Since the birth of Strange Mercy in 2011, Annie Clarke aka St. Vincent has pretty much been hailed as the next big thing. While her earlier albums didn’t exactly set the world alight as much as the gorgeous orchestral/guitar mindfuckery sound of Strange Mercy, both Actor and Marry Me are important stepping stones towards what I guess could only be described as the creative destruction of Annie Clarke, and the introduction of St. Vincent. Big white hair an’ all.
For you see Clarke has gone all out to create St. Vincent’s most experimental and aggressive record yet. It should have been clear from the two singles Birth In Reverse and Digital Witness that the orchestral sound was replaced by heavily distorted guitars that could easily be mistaken for synths, and mashed into performing these overt, jagged melodies that somehow reach some sort of comprehendable conclusion. Birth In Reverse‘s intense power chords glitch their way through the airwaves and tear apart any pre conceived notion that we’re going to hear another Cruel as it envelopes the entire song (and the entire album) and becomes one of the strong hightlights of St. Vincent.
Digital Witness is a fantastic mash up of frantic horns and an whole host of effects ladened on top of various guitar parts to create an instrumentation that sounds like the tune the internet would hum while it pees. The lyrics talk about trying to find the point to doing anything when you don’t showcase it onto Facebook/Twitter/Instagram, and everything else to do with complaining about the internet age. It’s a great song, easily one of my favourite singles this year.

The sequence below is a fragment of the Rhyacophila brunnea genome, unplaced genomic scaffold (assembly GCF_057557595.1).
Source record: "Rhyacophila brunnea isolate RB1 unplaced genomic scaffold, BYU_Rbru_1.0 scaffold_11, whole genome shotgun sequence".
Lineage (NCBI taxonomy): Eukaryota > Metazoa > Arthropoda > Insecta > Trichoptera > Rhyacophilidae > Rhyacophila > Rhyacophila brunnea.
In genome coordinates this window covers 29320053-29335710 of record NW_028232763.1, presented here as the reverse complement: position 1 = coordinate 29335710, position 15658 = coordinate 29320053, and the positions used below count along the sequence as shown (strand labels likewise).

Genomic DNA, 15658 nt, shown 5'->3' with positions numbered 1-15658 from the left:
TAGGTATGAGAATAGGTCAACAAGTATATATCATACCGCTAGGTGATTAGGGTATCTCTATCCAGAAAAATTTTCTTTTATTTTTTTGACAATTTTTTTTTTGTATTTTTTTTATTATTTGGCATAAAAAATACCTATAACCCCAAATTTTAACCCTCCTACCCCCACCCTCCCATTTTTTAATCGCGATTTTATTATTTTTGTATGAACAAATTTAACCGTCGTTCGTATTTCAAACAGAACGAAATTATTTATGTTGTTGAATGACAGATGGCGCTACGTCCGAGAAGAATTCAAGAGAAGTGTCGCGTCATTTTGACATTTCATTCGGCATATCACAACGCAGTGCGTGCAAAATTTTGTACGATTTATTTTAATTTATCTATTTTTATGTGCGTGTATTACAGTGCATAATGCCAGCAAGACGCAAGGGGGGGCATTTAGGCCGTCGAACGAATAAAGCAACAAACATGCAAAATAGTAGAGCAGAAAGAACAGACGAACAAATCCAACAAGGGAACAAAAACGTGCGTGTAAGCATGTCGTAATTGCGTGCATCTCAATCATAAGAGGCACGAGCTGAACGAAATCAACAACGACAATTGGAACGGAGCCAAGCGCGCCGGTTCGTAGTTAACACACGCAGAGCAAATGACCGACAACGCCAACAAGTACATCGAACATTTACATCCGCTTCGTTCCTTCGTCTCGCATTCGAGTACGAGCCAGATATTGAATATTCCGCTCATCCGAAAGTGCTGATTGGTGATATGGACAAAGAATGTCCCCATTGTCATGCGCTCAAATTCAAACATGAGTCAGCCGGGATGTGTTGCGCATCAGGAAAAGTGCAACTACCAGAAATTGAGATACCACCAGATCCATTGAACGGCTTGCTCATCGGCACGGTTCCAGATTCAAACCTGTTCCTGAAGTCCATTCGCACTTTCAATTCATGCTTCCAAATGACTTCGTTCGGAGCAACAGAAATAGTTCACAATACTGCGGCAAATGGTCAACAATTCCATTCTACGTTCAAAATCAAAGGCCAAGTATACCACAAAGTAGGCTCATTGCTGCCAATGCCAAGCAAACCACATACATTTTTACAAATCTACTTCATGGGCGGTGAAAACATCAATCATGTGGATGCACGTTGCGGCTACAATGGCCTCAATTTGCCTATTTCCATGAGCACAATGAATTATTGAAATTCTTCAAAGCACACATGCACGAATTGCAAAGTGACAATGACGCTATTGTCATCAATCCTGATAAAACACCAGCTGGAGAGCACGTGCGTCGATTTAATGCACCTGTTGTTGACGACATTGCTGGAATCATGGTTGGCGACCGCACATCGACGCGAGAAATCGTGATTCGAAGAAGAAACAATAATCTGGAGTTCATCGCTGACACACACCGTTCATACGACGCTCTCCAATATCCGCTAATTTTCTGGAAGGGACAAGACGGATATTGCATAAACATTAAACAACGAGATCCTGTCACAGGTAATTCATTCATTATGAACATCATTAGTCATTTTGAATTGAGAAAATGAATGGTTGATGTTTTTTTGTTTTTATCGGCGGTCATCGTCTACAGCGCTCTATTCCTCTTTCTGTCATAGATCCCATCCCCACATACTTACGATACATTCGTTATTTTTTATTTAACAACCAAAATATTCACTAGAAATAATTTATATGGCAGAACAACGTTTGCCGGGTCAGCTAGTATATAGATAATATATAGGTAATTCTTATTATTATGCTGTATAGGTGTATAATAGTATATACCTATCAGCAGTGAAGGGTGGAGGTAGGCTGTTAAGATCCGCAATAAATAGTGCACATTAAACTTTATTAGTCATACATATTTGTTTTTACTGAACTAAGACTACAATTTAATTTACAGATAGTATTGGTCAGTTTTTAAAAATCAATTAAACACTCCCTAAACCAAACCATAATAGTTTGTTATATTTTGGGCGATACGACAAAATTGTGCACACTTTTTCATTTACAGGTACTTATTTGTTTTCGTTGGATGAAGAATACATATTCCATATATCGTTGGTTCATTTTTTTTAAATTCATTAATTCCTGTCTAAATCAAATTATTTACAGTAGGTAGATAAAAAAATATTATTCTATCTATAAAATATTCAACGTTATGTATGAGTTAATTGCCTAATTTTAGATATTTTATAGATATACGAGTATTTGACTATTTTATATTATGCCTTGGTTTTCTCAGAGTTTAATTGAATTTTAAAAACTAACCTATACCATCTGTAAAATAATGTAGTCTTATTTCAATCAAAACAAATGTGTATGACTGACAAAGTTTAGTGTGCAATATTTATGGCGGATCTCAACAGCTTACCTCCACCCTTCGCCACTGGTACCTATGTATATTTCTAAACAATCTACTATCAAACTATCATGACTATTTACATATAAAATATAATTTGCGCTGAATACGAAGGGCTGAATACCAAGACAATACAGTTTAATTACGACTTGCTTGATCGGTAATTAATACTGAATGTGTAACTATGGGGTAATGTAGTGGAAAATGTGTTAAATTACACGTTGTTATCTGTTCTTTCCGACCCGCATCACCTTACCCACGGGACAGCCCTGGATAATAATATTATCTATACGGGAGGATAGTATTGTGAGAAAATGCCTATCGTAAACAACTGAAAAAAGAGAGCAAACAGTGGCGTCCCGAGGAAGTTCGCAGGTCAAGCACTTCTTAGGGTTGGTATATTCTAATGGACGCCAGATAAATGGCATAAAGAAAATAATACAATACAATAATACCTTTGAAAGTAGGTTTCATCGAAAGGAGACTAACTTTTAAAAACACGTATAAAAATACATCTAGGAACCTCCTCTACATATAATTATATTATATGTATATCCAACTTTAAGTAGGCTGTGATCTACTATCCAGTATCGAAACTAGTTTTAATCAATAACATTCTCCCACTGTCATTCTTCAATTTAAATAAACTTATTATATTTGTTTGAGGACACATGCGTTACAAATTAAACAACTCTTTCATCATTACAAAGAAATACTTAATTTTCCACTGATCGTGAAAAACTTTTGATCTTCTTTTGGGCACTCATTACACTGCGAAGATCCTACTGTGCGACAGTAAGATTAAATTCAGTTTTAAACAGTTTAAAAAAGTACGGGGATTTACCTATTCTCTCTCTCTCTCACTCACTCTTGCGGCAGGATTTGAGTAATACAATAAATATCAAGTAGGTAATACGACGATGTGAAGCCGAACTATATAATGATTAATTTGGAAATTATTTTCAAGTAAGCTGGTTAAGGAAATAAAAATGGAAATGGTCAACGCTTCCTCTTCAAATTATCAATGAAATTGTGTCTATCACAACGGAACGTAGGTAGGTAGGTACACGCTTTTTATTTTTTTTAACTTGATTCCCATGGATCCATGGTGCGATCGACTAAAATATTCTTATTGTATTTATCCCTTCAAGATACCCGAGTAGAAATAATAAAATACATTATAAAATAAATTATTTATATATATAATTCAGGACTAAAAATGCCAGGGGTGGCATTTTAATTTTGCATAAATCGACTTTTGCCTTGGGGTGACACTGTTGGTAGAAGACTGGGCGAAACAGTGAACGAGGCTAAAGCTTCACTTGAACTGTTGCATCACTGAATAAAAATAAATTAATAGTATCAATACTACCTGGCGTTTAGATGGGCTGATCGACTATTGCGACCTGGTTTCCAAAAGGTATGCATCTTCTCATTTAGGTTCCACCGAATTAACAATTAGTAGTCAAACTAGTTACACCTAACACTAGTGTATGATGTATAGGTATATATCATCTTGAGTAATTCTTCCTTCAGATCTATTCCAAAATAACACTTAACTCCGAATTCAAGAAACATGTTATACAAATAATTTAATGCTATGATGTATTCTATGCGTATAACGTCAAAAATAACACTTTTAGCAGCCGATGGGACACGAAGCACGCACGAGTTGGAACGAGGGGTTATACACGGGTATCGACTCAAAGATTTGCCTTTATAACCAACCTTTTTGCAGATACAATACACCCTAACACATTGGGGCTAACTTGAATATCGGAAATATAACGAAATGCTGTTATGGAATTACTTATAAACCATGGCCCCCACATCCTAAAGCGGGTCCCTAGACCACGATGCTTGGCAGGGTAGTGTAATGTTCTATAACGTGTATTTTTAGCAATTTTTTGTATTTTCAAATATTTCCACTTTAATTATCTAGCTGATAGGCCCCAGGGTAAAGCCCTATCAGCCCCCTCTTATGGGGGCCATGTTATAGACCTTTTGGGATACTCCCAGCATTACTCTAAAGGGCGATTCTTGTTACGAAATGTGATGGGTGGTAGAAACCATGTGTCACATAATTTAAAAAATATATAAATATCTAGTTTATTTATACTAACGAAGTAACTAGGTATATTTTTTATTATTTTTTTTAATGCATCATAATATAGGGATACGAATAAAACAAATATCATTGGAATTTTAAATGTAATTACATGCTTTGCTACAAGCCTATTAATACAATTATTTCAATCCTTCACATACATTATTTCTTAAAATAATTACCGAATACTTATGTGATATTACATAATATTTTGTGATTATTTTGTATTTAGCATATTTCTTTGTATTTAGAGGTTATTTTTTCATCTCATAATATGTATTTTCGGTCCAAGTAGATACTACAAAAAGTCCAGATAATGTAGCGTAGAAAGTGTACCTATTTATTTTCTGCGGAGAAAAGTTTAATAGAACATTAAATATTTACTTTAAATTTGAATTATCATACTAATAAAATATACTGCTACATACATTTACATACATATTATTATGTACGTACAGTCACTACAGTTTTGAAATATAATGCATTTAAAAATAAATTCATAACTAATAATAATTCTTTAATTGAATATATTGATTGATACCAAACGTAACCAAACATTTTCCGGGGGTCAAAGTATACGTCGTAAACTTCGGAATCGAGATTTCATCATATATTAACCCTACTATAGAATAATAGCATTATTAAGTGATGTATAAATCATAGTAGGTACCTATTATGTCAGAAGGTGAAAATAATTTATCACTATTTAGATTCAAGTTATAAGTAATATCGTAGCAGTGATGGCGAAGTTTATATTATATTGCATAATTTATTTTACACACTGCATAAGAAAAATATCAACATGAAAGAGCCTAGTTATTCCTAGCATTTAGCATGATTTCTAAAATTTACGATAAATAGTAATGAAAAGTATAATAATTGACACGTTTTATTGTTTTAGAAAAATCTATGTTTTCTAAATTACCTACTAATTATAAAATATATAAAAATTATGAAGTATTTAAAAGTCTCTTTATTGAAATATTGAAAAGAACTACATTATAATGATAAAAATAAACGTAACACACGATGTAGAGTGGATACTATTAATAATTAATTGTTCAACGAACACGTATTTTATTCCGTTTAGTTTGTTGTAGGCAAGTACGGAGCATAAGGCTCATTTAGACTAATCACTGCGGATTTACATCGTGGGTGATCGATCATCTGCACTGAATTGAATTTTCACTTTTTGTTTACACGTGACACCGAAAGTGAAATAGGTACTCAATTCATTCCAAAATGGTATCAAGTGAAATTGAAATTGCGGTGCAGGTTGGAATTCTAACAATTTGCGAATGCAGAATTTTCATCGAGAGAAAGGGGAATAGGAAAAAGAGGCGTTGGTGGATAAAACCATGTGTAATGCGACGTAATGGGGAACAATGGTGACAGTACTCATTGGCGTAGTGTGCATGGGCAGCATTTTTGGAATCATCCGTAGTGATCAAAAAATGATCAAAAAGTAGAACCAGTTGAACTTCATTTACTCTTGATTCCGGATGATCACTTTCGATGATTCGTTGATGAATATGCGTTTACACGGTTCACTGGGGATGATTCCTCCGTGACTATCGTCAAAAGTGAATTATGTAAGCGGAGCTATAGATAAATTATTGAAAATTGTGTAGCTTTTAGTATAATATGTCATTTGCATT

There’s also a couple of slower paced, more subtle tunes on the record to help bridge a connection between it and it’s predecessors. Huey Newton bares a minimalistic sound which syncipates nicely with St. Vincent’s toned down vocals, and begins to take the listener on a journey of nicely structured song writing with various instruments contributing every now and then before the track turns into this absolute monster. The huge distorted guitar riff takes the song instantly and immediately turns it into the heaviest track on the album, and it’s awesome.
Kudos to Annie Clarke for taking the chance and sticking to making a new record that fully ultilises her skill as a guitar player and showcases her creativity in the craziest way possible. It definitely comes as a surprise, and might sound like the person you didn’t invite, but after telling and performing some of the best material yet, you’re glad it came along anyway. St. Vincent is an experiment and an experience in the slightly insane, but it definitely succeeds at delivering something that lives up to the hype that has gathered up feverishly over the last couple of years.
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